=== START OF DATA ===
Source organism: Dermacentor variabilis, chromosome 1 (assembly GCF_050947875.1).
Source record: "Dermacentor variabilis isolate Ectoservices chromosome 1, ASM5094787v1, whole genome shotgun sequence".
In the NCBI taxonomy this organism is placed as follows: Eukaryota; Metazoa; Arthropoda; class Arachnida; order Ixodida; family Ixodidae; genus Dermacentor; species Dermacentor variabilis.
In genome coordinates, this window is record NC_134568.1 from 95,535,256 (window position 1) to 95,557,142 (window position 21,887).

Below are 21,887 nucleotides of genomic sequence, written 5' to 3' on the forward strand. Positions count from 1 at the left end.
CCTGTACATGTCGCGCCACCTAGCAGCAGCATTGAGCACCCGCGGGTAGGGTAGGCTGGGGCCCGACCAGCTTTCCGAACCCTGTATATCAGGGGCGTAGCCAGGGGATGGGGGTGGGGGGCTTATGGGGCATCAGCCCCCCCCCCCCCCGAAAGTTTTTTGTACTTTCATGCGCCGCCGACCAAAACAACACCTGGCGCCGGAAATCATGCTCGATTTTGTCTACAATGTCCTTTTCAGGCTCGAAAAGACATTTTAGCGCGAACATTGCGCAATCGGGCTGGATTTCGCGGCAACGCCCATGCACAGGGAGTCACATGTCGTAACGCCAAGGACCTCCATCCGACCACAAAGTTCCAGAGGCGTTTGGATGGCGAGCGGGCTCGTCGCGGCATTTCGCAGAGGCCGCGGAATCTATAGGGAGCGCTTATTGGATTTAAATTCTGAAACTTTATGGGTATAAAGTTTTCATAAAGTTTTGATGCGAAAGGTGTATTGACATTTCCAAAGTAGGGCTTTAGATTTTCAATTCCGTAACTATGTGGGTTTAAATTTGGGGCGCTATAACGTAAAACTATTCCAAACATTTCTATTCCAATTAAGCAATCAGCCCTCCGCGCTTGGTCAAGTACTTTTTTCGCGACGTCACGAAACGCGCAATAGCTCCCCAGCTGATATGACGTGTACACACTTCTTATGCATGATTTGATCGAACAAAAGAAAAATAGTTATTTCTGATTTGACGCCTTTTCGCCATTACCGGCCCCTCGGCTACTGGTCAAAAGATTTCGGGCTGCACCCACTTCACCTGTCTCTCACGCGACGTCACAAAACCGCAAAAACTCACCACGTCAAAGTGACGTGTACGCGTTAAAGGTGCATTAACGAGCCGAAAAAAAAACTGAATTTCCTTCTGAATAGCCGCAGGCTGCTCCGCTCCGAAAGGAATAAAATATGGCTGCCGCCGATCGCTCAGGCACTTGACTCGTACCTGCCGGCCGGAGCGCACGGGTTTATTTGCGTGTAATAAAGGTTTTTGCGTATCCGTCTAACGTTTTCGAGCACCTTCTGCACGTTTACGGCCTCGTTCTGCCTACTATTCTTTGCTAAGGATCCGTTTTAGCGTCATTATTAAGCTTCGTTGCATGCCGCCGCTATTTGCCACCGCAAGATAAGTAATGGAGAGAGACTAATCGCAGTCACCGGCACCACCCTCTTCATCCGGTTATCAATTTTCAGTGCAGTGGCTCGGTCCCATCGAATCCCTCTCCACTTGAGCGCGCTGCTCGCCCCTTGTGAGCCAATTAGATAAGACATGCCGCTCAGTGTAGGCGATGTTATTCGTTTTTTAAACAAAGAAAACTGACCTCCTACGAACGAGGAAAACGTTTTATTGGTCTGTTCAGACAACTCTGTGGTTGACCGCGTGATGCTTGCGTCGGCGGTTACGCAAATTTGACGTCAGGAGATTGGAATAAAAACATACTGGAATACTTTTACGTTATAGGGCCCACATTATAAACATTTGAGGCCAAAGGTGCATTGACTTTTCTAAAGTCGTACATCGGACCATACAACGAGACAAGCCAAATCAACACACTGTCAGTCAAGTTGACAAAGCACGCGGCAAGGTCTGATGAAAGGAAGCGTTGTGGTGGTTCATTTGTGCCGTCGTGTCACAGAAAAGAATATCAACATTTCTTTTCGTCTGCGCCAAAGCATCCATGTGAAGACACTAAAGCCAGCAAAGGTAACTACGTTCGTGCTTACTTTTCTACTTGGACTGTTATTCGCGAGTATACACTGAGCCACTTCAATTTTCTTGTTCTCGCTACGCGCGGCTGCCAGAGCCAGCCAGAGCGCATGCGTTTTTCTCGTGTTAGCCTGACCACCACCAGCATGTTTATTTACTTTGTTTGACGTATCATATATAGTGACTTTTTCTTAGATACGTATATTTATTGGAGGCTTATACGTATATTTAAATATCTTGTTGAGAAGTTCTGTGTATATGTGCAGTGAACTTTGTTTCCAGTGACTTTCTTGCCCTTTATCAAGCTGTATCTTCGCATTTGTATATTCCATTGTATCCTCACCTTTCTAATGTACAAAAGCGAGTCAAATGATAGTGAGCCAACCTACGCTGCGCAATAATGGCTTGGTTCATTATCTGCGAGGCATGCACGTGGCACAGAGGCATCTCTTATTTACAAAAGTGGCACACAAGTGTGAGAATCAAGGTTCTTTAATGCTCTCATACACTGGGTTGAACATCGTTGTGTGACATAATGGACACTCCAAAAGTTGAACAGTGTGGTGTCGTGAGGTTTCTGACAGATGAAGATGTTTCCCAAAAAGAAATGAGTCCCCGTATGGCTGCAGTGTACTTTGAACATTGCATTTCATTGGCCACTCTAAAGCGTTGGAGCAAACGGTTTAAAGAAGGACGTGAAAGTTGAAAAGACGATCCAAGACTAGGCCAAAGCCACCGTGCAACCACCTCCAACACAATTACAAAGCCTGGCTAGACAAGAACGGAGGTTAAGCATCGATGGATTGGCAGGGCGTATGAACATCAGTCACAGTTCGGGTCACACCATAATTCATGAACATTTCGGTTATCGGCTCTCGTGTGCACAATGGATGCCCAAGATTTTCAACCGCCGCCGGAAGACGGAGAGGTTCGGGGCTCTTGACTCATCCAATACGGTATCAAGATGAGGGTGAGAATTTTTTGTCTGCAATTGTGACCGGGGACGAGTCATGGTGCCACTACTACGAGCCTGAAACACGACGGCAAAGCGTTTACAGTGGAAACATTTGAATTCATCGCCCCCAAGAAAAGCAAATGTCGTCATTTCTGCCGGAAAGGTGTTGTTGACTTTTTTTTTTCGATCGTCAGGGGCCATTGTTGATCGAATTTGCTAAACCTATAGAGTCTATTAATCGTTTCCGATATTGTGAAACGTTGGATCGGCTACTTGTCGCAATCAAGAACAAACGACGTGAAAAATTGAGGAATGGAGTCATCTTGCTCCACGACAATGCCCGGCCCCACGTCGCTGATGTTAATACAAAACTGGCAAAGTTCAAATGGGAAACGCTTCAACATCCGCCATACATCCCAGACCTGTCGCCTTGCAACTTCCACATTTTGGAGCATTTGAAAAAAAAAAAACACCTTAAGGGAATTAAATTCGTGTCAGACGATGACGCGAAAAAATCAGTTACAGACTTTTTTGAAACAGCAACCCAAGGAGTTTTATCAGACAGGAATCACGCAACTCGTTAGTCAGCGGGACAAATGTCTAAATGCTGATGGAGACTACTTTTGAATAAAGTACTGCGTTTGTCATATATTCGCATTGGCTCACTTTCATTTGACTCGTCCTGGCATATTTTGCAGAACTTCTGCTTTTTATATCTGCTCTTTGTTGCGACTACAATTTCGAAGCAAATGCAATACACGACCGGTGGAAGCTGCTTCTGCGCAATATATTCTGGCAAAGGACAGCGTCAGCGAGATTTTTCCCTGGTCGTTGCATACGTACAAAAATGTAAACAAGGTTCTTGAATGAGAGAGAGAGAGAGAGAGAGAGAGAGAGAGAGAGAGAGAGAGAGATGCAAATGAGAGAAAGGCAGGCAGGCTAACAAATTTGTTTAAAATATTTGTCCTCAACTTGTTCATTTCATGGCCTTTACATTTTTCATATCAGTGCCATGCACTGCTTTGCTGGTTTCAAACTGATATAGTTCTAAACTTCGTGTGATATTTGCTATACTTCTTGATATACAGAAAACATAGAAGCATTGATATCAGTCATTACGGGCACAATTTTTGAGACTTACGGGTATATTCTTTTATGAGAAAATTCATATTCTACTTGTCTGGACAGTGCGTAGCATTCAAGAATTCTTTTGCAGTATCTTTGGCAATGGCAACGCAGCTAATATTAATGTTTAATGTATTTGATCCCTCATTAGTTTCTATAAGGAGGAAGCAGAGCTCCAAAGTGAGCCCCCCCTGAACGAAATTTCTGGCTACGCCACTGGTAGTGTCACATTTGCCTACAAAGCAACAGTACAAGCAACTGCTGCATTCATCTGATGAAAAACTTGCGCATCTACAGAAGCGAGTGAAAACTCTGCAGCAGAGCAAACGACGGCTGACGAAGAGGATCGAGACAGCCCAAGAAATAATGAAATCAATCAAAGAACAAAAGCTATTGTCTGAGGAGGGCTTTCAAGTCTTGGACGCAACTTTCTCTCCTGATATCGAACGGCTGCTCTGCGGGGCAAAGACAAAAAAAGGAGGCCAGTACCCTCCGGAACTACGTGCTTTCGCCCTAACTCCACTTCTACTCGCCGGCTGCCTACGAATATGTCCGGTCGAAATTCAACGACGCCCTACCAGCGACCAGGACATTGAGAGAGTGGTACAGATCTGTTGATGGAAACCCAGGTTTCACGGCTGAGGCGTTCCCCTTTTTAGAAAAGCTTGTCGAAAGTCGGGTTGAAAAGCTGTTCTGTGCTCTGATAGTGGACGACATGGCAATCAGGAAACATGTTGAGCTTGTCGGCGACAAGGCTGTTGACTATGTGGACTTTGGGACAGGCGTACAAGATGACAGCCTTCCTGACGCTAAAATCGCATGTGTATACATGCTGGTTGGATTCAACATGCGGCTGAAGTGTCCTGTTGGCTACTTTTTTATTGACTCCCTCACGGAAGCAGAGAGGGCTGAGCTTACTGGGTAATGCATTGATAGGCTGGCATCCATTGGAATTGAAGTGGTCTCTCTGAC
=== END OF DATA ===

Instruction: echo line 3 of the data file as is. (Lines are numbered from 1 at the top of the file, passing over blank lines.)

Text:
In the NCBI taxonomy this organism is placed as follows: Eukaryota; Metazoa; Arthropoda; class Arachnida; order Ixodida; family Ixodidae; genus Dermacentor; species Dermacentor variabilis.